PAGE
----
German demographics drive senior living opportunities
An ageing population and senior living provision rates struggling to keep pace offers investors rich pickings, reports Nicol Dynes.
Growing demand and lack of supply has made Germany’s senior housing market attractive to investors. The sector’s potential is confirmed by the findings of the first in-depth report on the German market, commissioned by Mozaic and researched by Bonard. The research offers comprehensive, standardised and transparent data, which aims to provide investors with information and confidence.
“The senior living market in Germany has experienced considerable growth in the last few years, due to a rapidly and continuously ageing population and a significant shortage of assisted living establishments across the country,” says Julia Momotiuk, senior research manager at Bonard. “The provision rate does not exceed 3.9% now and will decline to 3.4% by 2025.”
“There are very good opportunities in Germany if you choose the right location and the right operator,” confirms Frédéric Dib, president of Mozaic Asset Management.
The report focuses on the top 20 cities in Germany, where current supply is 65,000 assisted living-type apartments, while there are 1,664,975 potential tenants aged 75 or above.
‘The provision rate for senior living does not exceed 3.9% now and will decline to 3.4% by 2025.’
Julia Momotiuk, Bonard
Germany has the third-oldest population in Europe after Italy and Greece and it is forecast to grow significantly. The number of people above 75, currently 9.5 million, will rise to 9.8 million by 2025, while people aged 60 to 74 will grow from 14 million to 16.2 million in five years.
The the biggest jump will be in Berlin with the current 359,000 inhabitants over 75 projected to increase to 485,000 by 2025. In all 20 cities surveyed, with the exception of Duisburg, the provision rate will decline in the next five years as the elderly population grows.
The average age of entry in a senior residence in Germany is 80. The pipeline is considerable, but still not enough. In Berlin, for example, there are 700 assisted living apartments being built, but 5,000 are needed.
“German developers and investors are building or planning to initiate more than 370 projects, with a total capacity of 16,300 apartments,” says Dib. “There’s a building boom across Germany but what’s coming to the market will not satisfy current demand, let alone cater for the expected growth in demand.”
The German senior housing market needs to open up to foreign investors, he adds. “The need is great, there is a lot of growth to come and the market has depth and maturity. Currently it’s dominated by domestic investors, but it needs to open up to international investors to meet the huge demand.”
‘There are very good opportunities in Germany if you choose the right location and the right operator.’
Frédéric Dib, Mozaic Asset Management
The attractions for investors are the imbalance in demand and supply, the growth potential and a prime net yield of 4.5% for senior living, compared to 3.9% for logistics and industrial assets and 3.1% for offices.
The German senior housing market is considered to be more attractive in terms of prime net yield than most other mature markets, including France and Sweden, both at 4.2%, and Norway and the Netherlands, at 3.5%, according to the Bonard report.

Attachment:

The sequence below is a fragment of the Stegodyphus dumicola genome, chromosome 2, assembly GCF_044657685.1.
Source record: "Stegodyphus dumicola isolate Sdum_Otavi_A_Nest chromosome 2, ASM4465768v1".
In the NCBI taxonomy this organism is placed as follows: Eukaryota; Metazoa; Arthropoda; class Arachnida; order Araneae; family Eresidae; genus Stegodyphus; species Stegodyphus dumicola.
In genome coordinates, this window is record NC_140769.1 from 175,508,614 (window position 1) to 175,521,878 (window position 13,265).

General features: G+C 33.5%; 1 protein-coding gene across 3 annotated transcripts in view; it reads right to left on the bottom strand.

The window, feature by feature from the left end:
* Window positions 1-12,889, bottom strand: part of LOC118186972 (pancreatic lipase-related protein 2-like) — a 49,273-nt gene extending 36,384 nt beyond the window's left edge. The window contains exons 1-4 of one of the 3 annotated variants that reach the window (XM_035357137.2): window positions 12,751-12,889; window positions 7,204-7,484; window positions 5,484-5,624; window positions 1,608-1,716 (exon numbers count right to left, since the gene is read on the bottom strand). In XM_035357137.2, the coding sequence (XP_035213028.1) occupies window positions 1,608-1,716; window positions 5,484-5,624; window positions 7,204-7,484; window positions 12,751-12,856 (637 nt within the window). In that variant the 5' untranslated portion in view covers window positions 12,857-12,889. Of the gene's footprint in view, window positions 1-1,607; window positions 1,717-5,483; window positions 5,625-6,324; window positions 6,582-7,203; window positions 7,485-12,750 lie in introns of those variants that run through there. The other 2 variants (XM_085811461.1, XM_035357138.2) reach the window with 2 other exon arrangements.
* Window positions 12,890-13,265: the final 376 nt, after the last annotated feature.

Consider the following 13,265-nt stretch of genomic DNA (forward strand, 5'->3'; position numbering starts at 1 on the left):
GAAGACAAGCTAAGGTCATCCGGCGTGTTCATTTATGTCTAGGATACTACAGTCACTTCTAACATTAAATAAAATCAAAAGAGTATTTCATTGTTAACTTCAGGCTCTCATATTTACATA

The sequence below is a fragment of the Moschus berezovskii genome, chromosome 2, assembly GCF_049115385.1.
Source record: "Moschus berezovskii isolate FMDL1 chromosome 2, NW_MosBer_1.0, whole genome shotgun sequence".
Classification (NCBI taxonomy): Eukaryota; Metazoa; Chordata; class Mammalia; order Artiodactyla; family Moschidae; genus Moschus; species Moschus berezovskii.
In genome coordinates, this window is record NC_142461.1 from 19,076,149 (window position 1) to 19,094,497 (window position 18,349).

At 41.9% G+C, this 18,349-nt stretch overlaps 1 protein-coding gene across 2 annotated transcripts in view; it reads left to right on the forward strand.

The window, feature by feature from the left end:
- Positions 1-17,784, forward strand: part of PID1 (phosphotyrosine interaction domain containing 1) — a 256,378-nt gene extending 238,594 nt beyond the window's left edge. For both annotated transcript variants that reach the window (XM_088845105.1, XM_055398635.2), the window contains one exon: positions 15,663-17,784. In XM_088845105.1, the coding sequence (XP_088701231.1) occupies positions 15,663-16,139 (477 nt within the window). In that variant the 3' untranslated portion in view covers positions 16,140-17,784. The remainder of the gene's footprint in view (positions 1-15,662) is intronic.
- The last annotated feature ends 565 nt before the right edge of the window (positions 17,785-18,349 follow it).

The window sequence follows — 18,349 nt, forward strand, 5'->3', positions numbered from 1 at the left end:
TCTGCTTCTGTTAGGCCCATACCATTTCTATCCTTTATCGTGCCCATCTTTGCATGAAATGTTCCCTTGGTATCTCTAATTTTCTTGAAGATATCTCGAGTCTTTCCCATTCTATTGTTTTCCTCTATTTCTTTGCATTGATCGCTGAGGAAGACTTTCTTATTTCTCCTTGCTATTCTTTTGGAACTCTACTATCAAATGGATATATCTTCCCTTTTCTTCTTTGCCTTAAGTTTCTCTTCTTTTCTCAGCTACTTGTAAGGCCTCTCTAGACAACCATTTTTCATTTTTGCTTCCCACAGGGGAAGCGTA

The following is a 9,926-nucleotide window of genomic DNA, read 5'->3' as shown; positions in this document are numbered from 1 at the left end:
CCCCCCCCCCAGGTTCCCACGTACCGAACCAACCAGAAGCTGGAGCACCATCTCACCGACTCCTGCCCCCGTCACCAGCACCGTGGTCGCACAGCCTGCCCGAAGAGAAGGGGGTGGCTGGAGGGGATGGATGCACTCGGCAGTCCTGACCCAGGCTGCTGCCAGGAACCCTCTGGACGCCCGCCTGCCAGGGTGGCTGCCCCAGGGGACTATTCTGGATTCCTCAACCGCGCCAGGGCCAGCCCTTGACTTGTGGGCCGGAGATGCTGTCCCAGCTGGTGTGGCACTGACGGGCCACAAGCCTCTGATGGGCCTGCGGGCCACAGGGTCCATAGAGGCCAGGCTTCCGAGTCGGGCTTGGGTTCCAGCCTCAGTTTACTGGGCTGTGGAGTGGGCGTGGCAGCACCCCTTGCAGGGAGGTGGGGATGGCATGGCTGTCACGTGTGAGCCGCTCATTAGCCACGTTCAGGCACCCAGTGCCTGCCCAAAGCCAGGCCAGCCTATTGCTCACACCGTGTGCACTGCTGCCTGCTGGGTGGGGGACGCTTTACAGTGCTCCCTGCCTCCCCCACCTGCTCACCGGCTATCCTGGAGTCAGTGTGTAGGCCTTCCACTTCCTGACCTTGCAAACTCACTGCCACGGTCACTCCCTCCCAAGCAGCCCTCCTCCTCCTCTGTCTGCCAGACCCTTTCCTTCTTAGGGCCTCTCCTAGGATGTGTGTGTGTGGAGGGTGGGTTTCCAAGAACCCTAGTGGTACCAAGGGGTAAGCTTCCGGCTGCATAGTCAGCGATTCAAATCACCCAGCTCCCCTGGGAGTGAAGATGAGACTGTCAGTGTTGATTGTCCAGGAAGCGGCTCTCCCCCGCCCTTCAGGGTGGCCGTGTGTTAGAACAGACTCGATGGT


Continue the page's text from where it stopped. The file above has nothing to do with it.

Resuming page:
“I am very bullish about the market,” says Alexander Hubbard-Ford, managing director of Terragon Residenz Invest. “Given the demographics, the sky’s the limit.”
Non-profit organisations also dominate the market: private companies operate only 30% of assisted living residences. In Germany’s top 20 cities, the provision rate is 1.3%.
The average monthly rent for a one-bedroom apartment in a private commercial service residence is €1,283, according to Bonard’s report. However, prices vary considerably in the 20 cities examined, from a high of €2,667 a month in Munich to €474 in Duisburg, although some places include meals, utilities and services.
The demand for privately-owned residences is being driven by high levels of disposable income. “German pensioners are very affluent, have a strong sense of independence and want to stay in their environment, even in their neighbourhood,” says Hubbard-Ford. “Facilities have to adapt to their expected longer lifespan but also to their lifestyle.”
Many residences therefore have boutique hotel-like reception and communal areas, services including trips and medical assistance but also swimming pools, fitness facilities and other amenities to combine assistance and independence, he says.
“The independent senior living segment of the market is not regulated and not subsidised and we hope it stays that way,” says Hubbard-Ford. As such it is more likely to attract private investment from both domestic and foreign institutions.
When it comes to nursing homes, investors must be aware of how the market is organised and regulated in the federal system. “It is complex because each Land in Germany has its own laws, so operators have to wade through a jungle of rules, which can be very specific and push up costs,” says Benjamin Cabanes, real estate director at French nursing home specialist Korian.
But there are many different opportunities to invest in a variety of assets and plenty of capital to be invested, he adds, so the outlook for the sector is very promising.
Number of German assisted living establishments and apartments in pipeline and provision rate
|City||Establishments in pipeline||Apartments in pipeline||Provision|
rate 2020 (%)
rate 2025 (%)
|Frankfurt am Main||1||80||4.3||3.9|